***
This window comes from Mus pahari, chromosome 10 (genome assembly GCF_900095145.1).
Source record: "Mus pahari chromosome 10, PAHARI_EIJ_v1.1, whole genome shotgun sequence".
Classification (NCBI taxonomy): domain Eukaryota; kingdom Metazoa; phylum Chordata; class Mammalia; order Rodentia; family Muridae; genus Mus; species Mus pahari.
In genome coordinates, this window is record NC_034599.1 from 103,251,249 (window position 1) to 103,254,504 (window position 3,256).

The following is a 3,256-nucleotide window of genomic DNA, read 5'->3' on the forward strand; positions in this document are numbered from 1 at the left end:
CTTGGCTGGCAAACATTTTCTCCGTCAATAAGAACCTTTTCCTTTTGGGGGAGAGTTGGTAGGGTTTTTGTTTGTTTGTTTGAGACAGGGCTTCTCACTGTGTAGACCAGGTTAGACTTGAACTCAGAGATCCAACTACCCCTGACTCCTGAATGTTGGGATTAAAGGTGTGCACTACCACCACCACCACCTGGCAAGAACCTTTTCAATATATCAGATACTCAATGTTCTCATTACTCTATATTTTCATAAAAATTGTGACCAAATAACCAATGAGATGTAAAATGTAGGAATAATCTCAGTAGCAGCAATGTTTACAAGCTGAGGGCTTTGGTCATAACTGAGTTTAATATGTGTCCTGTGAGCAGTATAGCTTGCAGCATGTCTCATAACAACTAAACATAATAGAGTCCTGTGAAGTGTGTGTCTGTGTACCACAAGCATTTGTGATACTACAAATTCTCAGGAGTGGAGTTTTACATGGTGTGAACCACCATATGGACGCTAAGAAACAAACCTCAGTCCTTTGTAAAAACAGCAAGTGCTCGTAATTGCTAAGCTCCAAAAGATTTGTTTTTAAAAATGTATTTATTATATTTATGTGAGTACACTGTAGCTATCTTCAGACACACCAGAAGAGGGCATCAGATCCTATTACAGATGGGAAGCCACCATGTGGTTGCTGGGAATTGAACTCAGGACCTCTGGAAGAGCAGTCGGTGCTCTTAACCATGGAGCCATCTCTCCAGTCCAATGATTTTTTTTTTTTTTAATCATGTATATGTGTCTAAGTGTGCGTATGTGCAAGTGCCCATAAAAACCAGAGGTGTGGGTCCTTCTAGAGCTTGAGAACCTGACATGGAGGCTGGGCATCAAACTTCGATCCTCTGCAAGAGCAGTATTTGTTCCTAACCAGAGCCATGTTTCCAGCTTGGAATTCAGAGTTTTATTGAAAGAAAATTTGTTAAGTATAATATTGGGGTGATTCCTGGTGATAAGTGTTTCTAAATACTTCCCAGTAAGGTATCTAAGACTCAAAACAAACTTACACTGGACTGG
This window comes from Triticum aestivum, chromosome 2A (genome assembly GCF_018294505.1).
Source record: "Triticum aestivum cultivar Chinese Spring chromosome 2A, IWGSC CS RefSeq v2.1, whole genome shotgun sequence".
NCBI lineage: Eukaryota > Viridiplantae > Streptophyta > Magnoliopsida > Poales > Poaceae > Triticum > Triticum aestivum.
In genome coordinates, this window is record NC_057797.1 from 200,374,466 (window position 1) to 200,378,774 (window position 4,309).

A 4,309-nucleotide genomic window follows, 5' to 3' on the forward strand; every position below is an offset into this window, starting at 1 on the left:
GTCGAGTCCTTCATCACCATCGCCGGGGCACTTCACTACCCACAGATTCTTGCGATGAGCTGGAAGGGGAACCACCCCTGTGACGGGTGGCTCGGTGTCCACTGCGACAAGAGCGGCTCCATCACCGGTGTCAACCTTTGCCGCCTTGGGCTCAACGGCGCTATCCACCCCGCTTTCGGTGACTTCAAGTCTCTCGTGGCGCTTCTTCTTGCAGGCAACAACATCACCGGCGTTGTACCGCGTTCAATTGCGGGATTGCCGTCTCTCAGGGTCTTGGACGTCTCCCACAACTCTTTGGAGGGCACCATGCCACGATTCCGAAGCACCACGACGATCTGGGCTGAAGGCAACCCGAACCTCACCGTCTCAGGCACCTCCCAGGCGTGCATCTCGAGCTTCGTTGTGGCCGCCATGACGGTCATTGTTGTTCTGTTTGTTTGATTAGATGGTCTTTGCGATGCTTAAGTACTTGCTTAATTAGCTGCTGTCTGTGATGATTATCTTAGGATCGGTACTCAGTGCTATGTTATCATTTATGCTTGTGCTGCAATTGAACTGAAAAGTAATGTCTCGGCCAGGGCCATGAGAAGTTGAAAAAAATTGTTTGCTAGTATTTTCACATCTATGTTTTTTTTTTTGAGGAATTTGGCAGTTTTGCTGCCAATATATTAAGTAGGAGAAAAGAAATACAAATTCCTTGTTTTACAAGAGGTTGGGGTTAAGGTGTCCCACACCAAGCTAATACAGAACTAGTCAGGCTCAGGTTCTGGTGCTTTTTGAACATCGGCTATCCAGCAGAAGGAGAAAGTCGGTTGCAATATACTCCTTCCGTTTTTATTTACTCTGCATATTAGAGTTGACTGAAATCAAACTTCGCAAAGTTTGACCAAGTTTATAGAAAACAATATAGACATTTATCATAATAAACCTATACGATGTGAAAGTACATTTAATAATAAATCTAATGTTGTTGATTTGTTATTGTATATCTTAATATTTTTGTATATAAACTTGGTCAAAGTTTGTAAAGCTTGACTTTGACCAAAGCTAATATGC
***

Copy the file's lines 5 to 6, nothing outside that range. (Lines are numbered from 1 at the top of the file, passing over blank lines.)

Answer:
The following is a 3,256-nucleotide window of genomic DNA, read 5'->3' on the forward strand; positions in this document are numbered from 1 at the left end:
CTTGGCTGGCAAACATTTTCTCCGTCAATAAGAACCTTTTCCTTTTGGGGGAGAGTTGGTAGGGTTTTTGTTTGTTTGTTTGAGACAGGGCTTCTCACTGTGTAGACCAGGTTAGACTTGAACTCAGAGATCCAACTACCCCTGACTCCTGAATGTTGGGATTAAAGGTGTGCACTACCACCACCACCACCTGGCAAGAACCTTTTCAATATATCAGATACTCAATGTTCTCATTACTCTATATTTTCATAAAAATTGTGACCAAATAACCAATGAGATGTAAAATGTAGGAATAATCTCAGTAGCAGCAATGTTTACAAGCTGAGGGCTTTGGTCATAACTGAGTTTAATATGTGTCCTGTGAGCAGTATAGCTTGCAGCATGTCTCATAACAACTAAACATAATAGAGTCCTGTGAAGTGTGTGTCTGTGTACCACAAGCATTTGTGATACTACAAATTCTCAGGAGTGGAGTTTTACATGGTGTGAACCACCATATGGACGCTAAGAAACAAACCTCAGTCCTTTGTAAAAACAGCAAGTGCTCGTAATTGCTAAGCTCCAAAAGATTTGTTTTTAAAAATGTATTTATTATATTTATGTGAGTACACTGTAGCTATCTTCAGACACACCAGAAGAGGGCATCAGATCCTATTACAGATGGGAAGCCACCATGTGGTTGCTGGGAATTGAACTCAGGACCTCTGGAAGAGCAGTCGGTGCTCTTAACCATGGAGCCATCTCTCCAGTCCAATGATTTTTTTTTTTTTTAATCATGTATATGTGTCTAAGTGTGCGTATGTGCAAGTGCCCATAAAAACCAGAGGTGTGGGTCCTTCTAGAGCTTGAGAACCTGACATGGAGGCTGGGCATCAAACTTCGATCCTCTGCAAGAGCAGTATTTGTTCCTAACCAGAGCCATGTTTCCAGCTTGGAATTCAGAGTTTTATTGAAAGAAAATTTGTTAAGTATAATATTGGGGTGATTCCTGGTGATAAGTGTTTCTAAATACTTCCCAGTAAGGTATCTAAGACTCAAAACAAACTTACACTGGACTGG